Skip to content
Activity and strategy

What’s In It for Me?

This activity invites students with multiple disabilities or deafblindness to make choices.

In the world of deafblindess, how often have you and I run out of ideas on the types of activities we can share with students who have limited hearing and vision? Here is a simple strategy to engage students. “What’s in it for me” brings in natural curiosity and allows young children to make choices. In this activity, students will be given several objects to touch, smell, etc. that are placed in a small tray that has a one-inch lip. Look for changes in facial expressions and body posture as the children verbally or non-verbally indicate their preferences. Once you have established this, place all the objects in a canvas bag and allow the child to stick their hand in and find the objects tactually that they want.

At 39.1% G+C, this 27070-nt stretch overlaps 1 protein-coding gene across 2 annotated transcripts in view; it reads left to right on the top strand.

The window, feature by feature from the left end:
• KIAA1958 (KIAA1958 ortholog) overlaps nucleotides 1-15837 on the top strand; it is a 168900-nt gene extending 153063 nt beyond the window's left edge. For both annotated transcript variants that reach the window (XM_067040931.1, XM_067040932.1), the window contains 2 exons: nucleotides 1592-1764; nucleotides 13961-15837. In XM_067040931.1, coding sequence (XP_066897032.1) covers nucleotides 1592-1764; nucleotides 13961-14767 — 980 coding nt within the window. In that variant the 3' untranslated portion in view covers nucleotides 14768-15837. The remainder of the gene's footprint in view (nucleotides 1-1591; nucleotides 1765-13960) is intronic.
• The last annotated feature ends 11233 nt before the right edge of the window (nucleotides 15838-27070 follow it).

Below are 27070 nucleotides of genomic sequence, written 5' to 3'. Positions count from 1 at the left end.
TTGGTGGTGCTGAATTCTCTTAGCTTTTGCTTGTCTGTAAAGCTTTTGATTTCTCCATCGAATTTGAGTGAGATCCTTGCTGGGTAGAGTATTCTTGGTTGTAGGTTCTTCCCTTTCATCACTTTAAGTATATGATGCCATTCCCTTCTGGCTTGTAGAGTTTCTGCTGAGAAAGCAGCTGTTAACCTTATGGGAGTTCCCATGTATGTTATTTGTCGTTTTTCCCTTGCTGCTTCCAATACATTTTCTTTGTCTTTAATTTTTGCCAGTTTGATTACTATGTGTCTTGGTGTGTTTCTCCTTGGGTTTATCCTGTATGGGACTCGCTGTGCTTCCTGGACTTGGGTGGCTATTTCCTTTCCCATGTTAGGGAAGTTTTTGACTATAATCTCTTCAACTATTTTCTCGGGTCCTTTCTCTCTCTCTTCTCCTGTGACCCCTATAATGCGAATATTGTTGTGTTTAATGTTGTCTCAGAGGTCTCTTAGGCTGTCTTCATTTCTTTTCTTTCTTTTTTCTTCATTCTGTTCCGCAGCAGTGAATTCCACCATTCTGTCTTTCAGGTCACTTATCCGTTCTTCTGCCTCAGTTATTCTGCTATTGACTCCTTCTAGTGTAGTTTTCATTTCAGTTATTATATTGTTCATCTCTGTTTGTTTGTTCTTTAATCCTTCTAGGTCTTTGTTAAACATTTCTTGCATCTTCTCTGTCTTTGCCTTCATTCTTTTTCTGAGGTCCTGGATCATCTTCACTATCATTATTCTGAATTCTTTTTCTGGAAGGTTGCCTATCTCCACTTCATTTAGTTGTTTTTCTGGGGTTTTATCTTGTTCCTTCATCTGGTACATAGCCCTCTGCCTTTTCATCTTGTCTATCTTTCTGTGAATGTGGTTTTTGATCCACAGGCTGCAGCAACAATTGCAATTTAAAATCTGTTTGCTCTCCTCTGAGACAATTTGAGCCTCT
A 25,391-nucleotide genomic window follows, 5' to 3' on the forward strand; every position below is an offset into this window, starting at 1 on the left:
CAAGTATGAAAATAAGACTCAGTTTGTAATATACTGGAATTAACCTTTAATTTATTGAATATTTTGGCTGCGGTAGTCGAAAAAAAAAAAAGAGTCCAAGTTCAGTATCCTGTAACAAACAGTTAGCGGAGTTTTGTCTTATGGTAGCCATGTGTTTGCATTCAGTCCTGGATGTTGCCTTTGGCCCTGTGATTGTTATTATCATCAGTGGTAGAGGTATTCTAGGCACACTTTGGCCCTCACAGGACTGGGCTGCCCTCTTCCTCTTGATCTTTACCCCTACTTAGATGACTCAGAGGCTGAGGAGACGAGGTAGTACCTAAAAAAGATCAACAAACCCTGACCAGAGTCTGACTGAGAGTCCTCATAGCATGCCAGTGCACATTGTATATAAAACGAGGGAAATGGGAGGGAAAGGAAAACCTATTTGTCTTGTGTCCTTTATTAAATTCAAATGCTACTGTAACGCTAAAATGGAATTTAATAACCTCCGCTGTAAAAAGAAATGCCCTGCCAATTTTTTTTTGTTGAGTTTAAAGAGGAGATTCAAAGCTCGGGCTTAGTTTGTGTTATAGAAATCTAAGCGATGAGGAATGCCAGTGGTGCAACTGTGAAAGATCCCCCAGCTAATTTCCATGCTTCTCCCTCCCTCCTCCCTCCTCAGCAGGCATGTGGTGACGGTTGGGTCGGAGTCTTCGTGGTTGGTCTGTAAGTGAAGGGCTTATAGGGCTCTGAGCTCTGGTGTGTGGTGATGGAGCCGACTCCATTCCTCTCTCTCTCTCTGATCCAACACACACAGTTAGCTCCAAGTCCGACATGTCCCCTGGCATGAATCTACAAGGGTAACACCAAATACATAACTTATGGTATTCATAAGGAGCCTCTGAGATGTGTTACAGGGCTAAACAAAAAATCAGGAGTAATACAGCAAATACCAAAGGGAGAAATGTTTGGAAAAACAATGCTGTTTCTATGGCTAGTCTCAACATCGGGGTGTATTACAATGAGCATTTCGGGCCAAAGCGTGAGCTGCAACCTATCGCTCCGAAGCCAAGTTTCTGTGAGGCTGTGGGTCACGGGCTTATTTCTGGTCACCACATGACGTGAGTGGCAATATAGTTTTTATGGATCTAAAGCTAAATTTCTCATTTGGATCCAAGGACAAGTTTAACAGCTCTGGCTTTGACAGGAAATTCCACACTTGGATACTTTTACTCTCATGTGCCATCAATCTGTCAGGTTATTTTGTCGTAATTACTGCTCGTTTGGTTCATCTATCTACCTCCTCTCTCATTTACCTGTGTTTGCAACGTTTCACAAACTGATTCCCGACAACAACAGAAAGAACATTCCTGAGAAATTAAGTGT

• 1 large canvas bag (like a shopping bag)
  • 1 large tray with one inch lip around the edges
  • several tactile objects such as a ball, play dough, fruit, cloth, etc.


  1. Place all the objects in the tray and allow the child to touch them.
  2. Make notes on which objects are preferred, based on verbal and nonverbal cues.
  3. Allow the child to put the objects in the canvas bag, using hand-under-hand assistance, as needed.
  4. Now have the child stick his or her hand in the bag without looking, and draw out just the objects he or she likes.

Allow the child to play with a favorite toy or to taste a preferred snack that has been chosen from the bag. This is a precursor to choosing items for a specific task, such as picking out a toothbrush instead of a bar of soap, and will go a long way for building future skill sets.

encouraging exploration collage

shiny fabric on a bar
Activity and strategy

A Little Breakthrough with this TVI’s Student Who has Complex Needs Including CVI

Liam using the low tech restaurant book
Activity and strategy

Communication Tools in the Community for Students who are Deafblind

The days of the week in a binder with velcroed cards and object symbols.

The Weekly Review